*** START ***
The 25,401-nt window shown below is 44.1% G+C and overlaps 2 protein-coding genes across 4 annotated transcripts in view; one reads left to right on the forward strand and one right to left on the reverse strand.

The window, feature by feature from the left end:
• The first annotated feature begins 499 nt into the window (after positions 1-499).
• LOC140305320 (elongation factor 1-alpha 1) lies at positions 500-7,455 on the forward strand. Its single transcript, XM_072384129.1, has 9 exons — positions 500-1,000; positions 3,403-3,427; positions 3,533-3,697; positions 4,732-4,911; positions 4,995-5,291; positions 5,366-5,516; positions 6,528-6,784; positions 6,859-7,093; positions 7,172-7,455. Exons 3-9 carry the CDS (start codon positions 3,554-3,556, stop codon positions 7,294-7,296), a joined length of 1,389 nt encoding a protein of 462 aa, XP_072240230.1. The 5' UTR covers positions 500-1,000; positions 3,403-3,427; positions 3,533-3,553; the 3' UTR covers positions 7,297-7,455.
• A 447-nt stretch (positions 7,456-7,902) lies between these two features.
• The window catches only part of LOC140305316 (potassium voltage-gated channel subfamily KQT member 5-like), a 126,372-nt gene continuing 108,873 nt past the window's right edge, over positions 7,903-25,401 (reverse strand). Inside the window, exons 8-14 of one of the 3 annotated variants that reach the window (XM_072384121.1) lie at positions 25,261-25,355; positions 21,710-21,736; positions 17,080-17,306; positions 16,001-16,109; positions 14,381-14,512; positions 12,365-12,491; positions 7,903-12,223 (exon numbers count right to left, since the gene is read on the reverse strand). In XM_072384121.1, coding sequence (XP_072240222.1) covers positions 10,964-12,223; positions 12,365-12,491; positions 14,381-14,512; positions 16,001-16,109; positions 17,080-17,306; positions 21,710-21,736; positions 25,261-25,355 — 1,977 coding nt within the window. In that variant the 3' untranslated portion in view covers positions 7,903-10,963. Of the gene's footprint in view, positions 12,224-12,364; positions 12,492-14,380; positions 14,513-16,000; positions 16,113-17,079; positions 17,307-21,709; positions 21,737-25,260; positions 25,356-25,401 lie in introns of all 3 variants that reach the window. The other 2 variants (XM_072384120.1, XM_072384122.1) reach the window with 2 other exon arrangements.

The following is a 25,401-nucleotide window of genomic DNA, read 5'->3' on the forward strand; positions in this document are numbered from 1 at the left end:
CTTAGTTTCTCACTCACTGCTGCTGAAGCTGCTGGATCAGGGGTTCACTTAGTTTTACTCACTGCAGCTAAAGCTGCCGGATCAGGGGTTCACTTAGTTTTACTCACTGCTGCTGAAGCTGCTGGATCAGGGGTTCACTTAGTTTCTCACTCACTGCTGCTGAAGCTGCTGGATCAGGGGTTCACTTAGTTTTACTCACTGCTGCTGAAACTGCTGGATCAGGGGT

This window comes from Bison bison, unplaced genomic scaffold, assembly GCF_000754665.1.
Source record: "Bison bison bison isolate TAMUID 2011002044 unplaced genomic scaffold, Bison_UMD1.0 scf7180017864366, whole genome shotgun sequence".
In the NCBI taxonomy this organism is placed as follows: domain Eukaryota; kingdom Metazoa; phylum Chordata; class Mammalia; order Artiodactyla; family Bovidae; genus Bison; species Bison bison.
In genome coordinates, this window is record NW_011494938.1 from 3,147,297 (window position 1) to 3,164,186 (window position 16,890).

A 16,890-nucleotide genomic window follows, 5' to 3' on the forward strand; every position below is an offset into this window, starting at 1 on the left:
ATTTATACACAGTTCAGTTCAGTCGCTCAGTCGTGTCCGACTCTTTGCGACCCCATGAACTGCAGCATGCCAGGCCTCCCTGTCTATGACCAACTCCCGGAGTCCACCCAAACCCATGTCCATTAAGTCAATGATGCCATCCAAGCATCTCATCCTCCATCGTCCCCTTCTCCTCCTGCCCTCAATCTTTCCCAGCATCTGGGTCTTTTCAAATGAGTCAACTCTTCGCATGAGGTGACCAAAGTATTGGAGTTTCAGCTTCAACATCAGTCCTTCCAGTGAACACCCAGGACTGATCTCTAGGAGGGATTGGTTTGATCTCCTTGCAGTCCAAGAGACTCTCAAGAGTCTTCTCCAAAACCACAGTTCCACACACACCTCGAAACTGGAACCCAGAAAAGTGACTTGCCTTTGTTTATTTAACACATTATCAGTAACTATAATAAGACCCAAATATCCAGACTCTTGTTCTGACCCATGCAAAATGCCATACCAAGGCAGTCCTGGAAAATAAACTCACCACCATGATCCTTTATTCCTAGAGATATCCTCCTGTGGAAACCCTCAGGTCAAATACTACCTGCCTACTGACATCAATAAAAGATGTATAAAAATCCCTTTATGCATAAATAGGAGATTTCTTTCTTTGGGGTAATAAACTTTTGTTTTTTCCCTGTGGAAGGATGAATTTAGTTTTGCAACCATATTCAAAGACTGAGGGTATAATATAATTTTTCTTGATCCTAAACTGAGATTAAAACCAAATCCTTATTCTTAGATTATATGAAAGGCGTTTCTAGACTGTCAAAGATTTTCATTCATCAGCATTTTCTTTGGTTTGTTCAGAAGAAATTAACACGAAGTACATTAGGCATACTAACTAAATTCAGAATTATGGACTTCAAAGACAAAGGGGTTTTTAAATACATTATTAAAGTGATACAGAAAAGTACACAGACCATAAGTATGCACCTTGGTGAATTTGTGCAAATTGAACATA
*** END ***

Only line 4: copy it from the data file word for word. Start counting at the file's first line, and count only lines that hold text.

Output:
• LOC140305320 (elongation factor 1-alpha 1) lies at positions 500-7,455 on the forward strand. Its single transcript, XM_072384129.1, has 9 exons — positions 500-1,000; positions 3,403-3,427; positions 3,533-3,697; positions 4,732-4,911; positions 4,995-5,291; positions 5,366-5,516; positions 6,528-6,784; positions 6,859-7,093; positions 7,172-7,455. Exons 3-9 carry the CDS (start codon positions 3,554-3,556, stop codon positions 7,294-7,296), a joined length of 1,389 nt encoding a protein of 462 aa, XP_072240230.1. The 5' UTR covers positions 500-1,000; positions 3,403-3,427; positions 3,533-3,553; the 3' UTR covers positions 7,297-7,455.